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Invitation in French
Making or refusing an invitation is always tricky: finding the right words in French to do so with tact is essential. Furthermore, the grammatical constructions, verbs and tenses don't always match between French and English. So you need to train a lot on this concept so the French way becomes natural to you...

To make, accept or refuse and invitation in French, we  use mostly 3 irregular verbs : vouloir (want), pouvoir (can) and devoir (must).

  • Vouloir: je veux, tu veux, il veut, nous voulons, vous voulez, ils veulent (don’t say the ent but do say the L).
  • Pouvoir: je peux, tu peux, il peut, nous pouvons, vous pouvez, ils peuvent (don’t say the ent but say the V).
  • Devoir: je dois, tu dois, il doit, nous devons, vous devez, ils doivent (don’t say the ent, but do say the V).

Remember, when 2 verbs follow each other, the second one is in the infinitive; tu veux dinER.

You will find audio recordings of the verbs vouloir and devoir, and their correct modern French pronunciation + exercises in my French Verb Drills.

1 – How To Make an Invitation In French

To say “would you like”, we say “do you want to” – we do not use the verb “aimer”, we use the verb “vouloir”. And we use the present tense, not the conditional.
Est-ce que tu veux dîner avec moi ?
Est-ce que vous voulez jouer au tennis avec nous ?

So, if you translate literally, we say “do you want to have dinner with me”, “Do you want to play tennis with us”, but the meaning is “would you like to…”: this is the polite way to invite someone in French.

You cannot translate word by word, so you need to train until this way of making an invitation in French sounds normal to you.

2 – How to Accept an Invitation in French?

There are many ways to accept, but here are the most common:

  • Volontiers – with pleasure – we also use “avec plaisir” but it’s a bit less common.
  • Oui, d’accord – yes, OK, I agree
  • Je veux bien. – OK, I’d love to, meaning YES, I accept.
    Note that in English, “I’d love to” can lead to a positive or negative answer (yes I’d love to ≠ I’d love to but I can’t).
    In this context (an invitation) “Je veux bien” means that you accept the invitation.
    You cannot say “je veux bien mais…” and then refuse or give an excuse.

Examples of accepting an invitation in French:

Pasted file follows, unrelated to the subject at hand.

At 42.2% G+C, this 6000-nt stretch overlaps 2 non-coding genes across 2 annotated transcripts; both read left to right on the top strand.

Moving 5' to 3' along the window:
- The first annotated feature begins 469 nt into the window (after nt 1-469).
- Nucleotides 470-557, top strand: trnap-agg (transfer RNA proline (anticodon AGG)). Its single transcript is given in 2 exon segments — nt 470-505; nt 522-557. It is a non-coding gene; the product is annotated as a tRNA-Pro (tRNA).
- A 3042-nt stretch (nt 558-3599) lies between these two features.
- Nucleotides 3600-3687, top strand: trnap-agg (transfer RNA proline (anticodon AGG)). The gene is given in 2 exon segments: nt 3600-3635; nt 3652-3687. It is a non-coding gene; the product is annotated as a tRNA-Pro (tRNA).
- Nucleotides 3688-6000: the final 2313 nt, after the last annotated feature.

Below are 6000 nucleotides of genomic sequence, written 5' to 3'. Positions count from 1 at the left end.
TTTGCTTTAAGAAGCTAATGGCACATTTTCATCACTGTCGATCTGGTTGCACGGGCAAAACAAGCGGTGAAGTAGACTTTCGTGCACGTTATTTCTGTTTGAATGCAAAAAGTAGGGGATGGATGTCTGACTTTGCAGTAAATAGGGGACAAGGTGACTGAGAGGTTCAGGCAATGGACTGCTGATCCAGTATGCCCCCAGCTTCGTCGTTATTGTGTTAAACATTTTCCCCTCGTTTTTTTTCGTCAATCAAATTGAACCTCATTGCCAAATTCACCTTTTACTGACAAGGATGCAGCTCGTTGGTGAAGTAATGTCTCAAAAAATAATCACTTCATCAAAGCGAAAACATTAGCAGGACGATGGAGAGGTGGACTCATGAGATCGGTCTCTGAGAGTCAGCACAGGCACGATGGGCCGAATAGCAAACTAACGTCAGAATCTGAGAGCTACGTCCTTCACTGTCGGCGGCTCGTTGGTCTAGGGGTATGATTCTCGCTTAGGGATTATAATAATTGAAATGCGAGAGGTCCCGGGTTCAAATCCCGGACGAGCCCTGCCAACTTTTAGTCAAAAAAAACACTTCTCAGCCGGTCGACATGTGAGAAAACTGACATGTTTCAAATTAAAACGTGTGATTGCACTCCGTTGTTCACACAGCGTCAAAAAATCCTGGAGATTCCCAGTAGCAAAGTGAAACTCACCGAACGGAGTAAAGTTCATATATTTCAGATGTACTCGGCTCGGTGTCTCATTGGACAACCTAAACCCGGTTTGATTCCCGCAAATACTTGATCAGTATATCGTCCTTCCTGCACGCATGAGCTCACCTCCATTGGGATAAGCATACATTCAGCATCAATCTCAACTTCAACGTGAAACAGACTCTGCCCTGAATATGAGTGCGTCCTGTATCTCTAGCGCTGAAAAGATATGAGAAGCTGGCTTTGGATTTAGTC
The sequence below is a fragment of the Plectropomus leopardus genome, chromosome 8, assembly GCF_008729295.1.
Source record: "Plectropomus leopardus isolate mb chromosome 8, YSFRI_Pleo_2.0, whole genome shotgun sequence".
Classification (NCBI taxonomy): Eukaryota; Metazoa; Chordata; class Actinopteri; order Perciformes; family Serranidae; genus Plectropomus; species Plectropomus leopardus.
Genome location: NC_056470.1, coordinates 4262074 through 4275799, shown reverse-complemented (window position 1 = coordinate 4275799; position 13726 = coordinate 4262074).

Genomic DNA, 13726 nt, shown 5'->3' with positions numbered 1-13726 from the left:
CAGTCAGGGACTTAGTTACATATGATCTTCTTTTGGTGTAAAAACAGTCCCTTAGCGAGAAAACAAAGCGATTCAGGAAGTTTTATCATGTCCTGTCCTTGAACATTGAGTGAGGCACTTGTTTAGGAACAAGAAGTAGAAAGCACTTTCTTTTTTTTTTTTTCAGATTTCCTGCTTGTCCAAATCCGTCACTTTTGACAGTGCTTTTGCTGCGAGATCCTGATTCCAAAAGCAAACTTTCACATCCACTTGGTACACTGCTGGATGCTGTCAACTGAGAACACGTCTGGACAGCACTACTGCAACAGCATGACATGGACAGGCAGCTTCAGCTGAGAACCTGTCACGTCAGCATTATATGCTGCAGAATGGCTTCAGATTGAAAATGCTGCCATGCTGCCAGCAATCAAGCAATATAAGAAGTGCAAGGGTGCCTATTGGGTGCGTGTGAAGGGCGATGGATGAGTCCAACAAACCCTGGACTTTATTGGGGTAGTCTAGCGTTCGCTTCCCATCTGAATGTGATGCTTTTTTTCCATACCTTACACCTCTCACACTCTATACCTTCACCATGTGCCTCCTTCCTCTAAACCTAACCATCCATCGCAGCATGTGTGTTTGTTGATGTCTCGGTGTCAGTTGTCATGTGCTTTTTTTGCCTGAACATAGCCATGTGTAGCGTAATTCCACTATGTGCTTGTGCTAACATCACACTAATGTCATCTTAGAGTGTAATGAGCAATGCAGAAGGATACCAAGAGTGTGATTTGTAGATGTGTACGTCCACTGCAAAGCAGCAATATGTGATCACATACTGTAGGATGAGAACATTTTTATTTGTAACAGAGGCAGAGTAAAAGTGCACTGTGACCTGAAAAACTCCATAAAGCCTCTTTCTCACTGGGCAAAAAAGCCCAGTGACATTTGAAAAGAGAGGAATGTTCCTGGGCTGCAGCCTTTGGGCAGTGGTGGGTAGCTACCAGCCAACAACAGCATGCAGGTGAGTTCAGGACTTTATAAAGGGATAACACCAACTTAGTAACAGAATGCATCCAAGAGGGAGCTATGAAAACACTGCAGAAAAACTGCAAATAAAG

• Oui, je veux bien aller au cinéma avec toi, merci.
  • D’accord, à quelle heure ?
  • Volontiers, merci, c’est très gentil.

3 – How To Politely Refuse an Invitation in French?

Refusing an invitation in French – or in any language – is not easy. You need to be tactful, not hurt the other person’s feelings, but also make the message clear. Let me warn you that the typical French may be a bit more blunt than the Americans on this front…

  • Non, je ne veux pas – No, I don’t want to.
    If you may need to say that in some occasion, be careful that it is quite strong, and can be seen as rude.

We tend to use the expressions below:

  • Malheureusement…. then give an excuse – unfortunately. It’s pronounced “ma leu reuz man(nasal)”
  • Désolé(e)… then give an excuse – sorry
  • Je voudrais bien, mais… then give an excuse.
    Same remark as above, you need to watch out!
    In this context (answering to an invitation) “Je voudrais bien” means that you actually refuse the invitation.

Examples of politely refusing an invitation in French:

  • Non, désolée, je ne peux pas dîner avec toi ce soir. J’ai déjà des projets.
  • Non, je ne veux pas acheter ce magazine ! Arrêtez d’insister ! (stop insisting – quite strong)
  • Malheureusement, nous ne pouvons pas ce soir. Peut-être que nous pouvons dîner ensemble samedi soir ?
  • Je voudrais bien, mais malheureusement, je ne peux pas. Est-ce que tu peux la semaine prochaine ?

Note that in French, it is not considered rude to not say why you cannot accept the invitation. French people will often just say that they cannot, then offer another day to meet. In the States, people always said why they couldn’t make it, even when my students cancelled a class…

I felt they were telling me too much, especially when this was business related. I guess that in France we are more blunt when it comes to making/accepting/refusing invitations. It’s about finding a date that works for everybody, not about telling your personal life. I’m in no way judging, just pointing out cultural differences.